(94)

Regarding State aid financed by parafiscal charges, the measures financed by this aid and the methods of financing the aid itself must be assessed by the Commission.

2.3.   ANALYSIS IN THE LIGHT OF THE APPLICABLE RULES

2.3.1.   The aid measures

2.3.1.1.   The ‘set-aside premium’

(95)

The set-aside premium was financed by an inter-branch contribution, which was a compulsory charge levied by public authorities for the wine conversion project. The purpose of the premium was to compensate producers for the loss of income deriving from their commitment not to claim the registered designation of origin (AOC) ‘Rivesaltes’ and to refocus their production on table wine and ‘vin de pays’.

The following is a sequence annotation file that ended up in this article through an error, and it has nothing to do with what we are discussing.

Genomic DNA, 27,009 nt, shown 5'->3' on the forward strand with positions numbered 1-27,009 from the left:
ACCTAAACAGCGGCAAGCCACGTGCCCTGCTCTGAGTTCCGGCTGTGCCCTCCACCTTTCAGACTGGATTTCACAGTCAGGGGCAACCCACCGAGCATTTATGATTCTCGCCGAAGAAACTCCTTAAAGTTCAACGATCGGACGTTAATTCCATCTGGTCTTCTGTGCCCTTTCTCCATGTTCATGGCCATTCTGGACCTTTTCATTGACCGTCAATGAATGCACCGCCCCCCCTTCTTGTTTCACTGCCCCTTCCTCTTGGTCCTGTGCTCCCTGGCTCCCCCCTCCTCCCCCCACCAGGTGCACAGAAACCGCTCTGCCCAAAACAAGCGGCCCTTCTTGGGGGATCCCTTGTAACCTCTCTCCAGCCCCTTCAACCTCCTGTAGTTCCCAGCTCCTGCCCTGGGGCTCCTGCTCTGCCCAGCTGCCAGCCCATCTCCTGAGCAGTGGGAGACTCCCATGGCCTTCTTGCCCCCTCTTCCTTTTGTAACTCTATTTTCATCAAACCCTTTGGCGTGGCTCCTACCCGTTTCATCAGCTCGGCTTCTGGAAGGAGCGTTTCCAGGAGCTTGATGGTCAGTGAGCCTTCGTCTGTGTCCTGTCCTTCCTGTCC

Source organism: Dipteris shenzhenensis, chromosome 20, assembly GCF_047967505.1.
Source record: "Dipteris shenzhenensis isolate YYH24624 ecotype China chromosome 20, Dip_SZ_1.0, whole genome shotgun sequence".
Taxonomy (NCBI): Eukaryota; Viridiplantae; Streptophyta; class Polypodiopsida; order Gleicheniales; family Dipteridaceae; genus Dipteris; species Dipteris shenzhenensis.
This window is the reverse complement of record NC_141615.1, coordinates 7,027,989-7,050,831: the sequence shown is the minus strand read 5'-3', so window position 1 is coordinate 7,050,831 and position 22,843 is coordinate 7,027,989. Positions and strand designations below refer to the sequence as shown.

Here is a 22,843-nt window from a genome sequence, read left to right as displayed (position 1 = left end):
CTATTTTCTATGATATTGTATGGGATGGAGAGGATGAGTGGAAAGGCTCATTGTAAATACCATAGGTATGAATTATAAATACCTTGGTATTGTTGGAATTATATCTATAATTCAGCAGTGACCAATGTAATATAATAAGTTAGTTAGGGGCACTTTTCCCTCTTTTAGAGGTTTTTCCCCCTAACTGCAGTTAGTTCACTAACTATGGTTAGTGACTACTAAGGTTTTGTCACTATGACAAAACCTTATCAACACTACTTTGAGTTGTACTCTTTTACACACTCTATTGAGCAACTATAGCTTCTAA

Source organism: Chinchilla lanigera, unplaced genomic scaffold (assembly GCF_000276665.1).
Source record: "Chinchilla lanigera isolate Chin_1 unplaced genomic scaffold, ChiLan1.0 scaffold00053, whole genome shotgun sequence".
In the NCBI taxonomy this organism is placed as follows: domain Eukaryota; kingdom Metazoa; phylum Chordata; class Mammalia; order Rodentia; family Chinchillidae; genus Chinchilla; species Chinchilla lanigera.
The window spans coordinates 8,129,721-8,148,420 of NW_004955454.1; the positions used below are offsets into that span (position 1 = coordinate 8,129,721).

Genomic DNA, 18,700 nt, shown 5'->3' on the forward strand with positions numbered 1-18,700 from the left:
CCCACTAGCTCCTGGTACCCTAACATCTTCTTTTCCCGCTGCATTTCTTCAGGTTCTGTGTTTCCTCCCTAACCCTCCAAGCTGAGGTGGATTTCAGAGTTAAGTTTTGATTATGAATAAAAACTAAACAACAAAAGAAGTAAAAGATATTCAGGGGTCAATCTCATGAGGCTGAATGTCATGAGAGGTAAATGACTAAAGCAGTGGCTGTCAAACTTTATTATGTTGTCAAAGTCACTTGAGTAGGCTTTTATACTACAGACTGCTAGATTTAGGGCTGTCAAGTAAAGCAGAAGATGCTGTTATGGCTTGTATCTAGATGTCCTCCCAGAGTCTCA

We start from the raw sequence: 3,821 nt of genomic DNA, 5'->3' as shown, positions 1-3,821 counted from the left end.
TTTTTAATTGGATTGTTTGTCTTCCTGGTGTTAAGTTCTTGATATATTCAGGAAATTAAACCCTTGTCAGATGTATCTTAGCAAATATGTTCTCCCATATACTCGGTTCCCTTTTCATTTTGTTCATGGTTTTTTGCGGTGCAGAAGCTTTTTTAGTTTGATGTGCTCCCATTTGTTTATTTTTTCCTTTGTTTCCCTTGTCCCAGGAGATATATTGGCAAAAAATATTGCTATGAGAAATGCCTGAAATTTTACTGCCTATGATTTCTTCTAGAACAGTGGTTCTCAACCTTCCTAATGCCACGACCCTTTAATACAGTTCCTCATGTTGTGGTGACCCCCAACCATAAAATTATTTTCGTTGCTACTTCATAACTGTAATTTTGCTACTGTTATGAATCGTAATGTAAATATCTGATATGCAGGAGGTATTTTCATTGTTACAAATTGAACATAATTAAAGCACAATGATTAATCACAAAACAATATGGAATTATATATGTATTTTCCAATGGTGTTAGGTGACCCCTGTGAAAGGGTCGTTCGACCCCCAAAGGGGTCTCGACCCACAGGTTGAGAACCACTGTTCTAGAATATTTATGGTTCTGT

(96)

However, the set-aside premiums as provided by the French aid scheme were not provided for in the market organisation nor, specifically, by Regulation (EEC) No 456/80. That Regulation provided only for a premium for temporary or permanent cessation of production, payable when a producer decided to contribute to reducing the Community's wine-growing potential by, in particular, grubbing up vines.

(97)

The Commission states that the purpose of the French measure was not to reduce wine production but solely to cease using the Rivesaltes AOC. Since potential was not reduced and the premium did not finance any abandonment, the measure does not fall within the scope of the previous organisation of the market in wine.

(98)